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Cathedral of St. Basil


Located on Red Square, Moscow, the Cathedral of the Intercession on the Moat (the official name of the cathedral) was built for Tsar Ivan IV (15321584) between 1555 and 1561 to commemorate his capture of the Tatar stronghold of Kazan, which capitulated after a long siege on October 1 (O.S.) 1552, the feast of the Intercession or Protective Veil (Pokrov ) of the Mother of God, the protector of the Russian land. The original red brick structure incorporated

nine churches, mainly dedicated to feast days associated with the Kazan campaign. Construction began in 1555, but little else is known about the building process as few contemporary documents survive. Not until 1896 were the names of architects Barma and Posnik (also known as Barma and Posnik Yakovlev) discovered. The story that Tsar Ivan had them blinded after they completed their workto prevent them from building something better for his enemiesis a legend. The church acquired its popular name after the addition in 1588 of a tenth chapel at the eastern end to house the relics of the holy fool St. Basil (Vasily) the Blessed.

The cathedral comprises the central "tent" church of the Intercession, which is surrounded by four octagonal pillar chapels dedicated to the Entry into Jerusalem (west), Saints Kiprian and Ustinia (north), the Holy Trinity (east), and St. Nicholas Velikoretsky (south). There are also four smaller rectangular chapels: St. Gregory of Armenia (north-west), St. Barlaam Khutynsky (southwest), St. Alexander Svirsky (southeast), and the Three Patriarchs (northeast). The remarkable regularity of the ground plan had led to the theory that it was based upon precise architectural drawings, rare in Muscovy, while the irregularly shaped towers were constructed by rule of thumb. They look even more varied when viewed from the outside, as a result of cupolas of different shapes and colors. The building as a whole is unique, though certain elements can be found in earlier Moscow churches (for example, the Ascension at Kolomenskoye [1532] and John the Baptist at Dyakovo [1547]).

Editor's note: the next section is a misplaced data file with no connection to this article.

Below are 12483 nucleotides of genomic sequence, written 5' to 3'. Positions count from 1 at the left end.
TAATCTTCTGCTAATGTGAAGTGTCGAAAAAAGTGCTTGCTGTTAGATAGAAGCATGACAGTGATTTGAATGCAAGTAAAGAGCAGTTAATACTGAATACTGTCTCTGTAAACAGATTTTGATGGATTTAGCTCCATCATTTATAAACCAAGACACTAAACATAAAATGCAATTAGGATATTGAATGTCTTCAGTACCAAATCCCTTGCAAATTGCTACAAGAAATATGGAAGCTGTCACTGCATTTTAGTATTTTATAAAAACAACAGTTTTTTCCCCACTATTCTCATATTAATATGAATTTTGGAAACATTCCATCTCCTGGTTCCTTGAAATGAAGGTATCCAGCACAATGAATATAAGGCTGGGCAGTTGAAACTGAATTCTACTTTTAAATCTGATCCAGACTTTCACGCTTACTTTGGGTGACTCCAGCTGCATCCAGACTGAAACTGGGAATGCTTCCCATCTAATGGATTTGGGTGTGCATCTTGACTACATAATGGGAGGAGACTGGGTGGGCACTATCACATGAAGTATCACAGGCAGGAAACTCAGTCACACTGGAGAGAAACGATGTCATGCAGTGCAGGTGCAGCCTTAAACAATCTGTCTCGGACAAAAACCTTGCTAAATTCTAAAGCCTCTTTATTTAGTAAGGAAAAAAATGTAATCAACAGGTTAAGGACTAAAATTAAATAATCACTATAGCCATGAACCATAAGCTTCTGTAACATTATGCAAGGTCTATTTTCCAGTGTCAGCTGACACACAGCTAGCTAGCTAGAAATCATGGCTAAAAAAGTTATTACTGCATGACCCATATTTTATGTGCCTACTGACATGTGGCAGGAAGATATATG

The cathedral's architecture, bizarre to Western eyes, is often attributed to Ivan IV, known as Ivan the Terrible. In fact, the inspiration almost certainly came from the head of the church, Metropolitan Macarius (or Makary), who created a complex sacred landscape to celebrate Muscovy's status as both a global and a Christian empire: New Rome and New Jerusalem. It was a memorial-monument, to be viewed from the outside, often a focal point for open-air rituals (e.g., the Palm Sunday procession from the Kremlin), but unsuitable for congregational worship. Always a site for popular devotion, it fell into disfavor among the elite in the eighteenth and early nineteenth centuries when Classical tastes branded its architecture "barbaric." In 1812 Napoleon at first mistook it for a mosque and ordered its destruction. Its fortunes were reversed with the nineteenth-century taste for the Muscovite Revival or "Neo-Russian" style. It survived shelling in 1918, and in 1927 it opened as a museum. The story that Stalin planned to demolish it may be apocryphal. In the 1990s it was reopened for worship but continued to function chiefly as a museum, probably the best known of all Russian buildings.

See also: architecture; ivan iv; kremlin


Berton, Kathleen. (1977). Moscow. An Architectural History. London: Studio Vista.

Brumfield, William. (1993). A History of Russian Architecture. Cambridge, UK: Cambridge University Press.

Lindsey Hughes

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